A patient of mine with severe hand dermatitis has an identity problem. She applied for a job that she is well qualified to get, except she doesn’t have any fingerprints. Her job requires a security clearance, and she has to have fingerprints to verify her identity (and to verify that she isn’t wanted in Montana). But her severe hand dermatitis has left her fingertips scarred, and she is unable to give adequate fingerprints.
Why do we have fingerprints in the first place? The ridges are unique and allow you to be distinguished from billions of other people. Although wonderful for the FBI, your fingerprints were never meant to assist in identifying you.
It has been traditionally thought that the tiny ridges increase the coefficient of friction of the skin making it easier to grasp and hold things. A smooth surface makes handling delicate objects like a dime, difficult, especially if your hands are wet.
New research suggests that the grooves have another, possibly more important function: they improve your sense of touch. Fingertips are exquisitely sensitive to touch. This is partly due to a special nerve called the Pacinian corpuscle. The tips of your fingers are packed with these sensitive receptors. One sensation that they are particularly attuned to is vibration. It turns out that the ridges on your fingertips when rubbed against an object create a fine vibration that is not noticeable to you, but is detected by your Pacinian corpuscles.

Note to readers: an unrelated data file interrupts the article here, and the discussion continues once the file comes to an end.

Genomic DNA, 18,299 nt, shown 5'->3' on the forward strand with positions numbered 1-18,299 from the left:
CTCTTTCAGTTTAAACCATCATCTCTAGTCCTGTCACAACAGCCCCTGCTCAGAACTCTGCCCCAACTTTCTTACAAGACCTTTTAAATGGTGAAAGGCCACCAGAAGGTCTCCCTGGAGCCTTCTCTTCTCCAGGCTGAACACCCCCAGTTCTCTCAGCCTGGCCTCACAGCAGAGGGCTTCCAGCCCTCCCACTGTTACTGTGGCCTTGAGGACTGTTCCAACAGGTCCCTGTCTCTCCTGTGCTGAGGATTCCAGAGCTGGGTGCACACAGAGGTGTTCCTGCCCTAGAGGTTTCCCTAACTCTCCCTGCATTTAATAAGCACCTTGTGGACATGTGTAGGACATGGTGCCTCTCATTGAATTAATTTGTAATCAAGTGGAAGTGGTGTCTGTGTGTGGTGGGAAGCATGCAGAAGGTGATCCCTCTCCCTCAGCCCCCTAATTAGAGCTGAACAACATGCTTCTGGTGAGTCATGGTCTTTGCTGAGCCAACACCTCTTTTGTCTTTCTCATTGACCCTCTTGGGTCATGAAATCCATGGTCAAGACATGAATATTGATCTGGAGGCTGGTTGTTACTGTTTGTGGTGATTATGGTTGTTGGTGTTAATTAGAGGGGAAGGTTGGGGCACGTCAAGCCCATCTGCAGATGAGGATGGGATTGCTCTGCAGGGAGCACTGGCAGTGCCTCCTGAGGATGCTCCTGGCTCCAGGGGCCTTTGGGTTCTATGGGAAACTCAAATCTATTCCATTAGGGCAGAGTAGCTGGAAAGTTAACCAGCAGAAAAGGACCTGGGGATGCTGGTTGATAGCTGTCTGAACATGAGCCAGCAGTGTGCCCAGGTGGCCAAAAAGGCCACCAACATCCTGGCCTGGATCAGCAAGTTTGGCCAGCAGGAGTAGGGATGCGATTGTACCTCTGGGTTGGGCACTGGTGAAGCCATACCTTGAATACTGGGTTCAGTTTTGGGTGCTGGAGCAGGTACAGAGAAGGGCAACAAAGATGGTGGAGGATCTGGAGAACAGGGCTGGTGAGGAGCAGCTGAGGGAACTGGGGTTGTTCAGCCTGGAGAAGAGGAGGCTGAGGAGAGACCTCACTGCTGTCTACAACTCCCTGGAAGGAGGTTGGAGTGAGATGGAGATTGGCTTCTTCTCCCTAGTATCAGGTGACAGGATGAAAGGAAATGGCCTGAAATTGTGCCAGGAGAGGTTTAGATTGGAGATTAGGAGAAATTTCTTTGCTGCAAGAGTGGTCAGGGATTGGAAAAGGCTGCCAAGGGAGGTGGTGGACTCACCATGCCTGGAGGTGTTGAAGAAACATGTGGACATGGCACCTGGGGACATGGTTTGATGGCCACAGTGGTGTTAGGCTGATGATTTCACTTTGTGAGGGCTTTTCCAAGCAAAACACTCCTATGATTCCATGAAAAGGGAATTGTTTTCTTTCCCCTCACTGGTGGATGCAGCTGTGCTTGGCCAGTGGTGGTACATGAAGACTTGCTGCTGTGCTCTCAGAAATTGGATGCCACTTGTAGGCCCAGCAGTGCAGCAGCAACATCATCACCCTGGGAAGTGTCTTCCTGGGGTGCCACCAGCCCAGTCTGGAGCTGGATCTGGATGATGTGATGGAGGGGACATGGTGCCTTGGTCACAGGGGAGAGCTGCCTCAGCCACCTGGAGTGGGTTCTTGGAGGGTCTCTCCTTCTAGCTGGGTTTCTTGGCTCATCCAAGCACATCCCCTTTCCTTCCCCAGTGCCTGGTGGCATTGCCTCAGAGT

Loss of fingerprints is uncommon. It can happen from trauma, as from a burn, or from chronic skin diseases such as eczema, psoriasis, or scleroderma. There are also rare genetic conditions such as dyskeratosis congenital, an inherited condition that leads to scaly skin and increased risk of skin cancers, where patients are born without fingerprints.
Excess inflammation, as from dermatitis or psoriasis, can sometimes lead to temporary changes in the fingerprints. These changes can be resolved with topical steroids or other systemic medications to treat the underlying condition. Once the fingerprint is scarred, however, there is no way to regenerate it.
Post written by Dr. Benabio Copyright The Derm Blog 2009
Photo: D. Sharon Pruitt (flickr)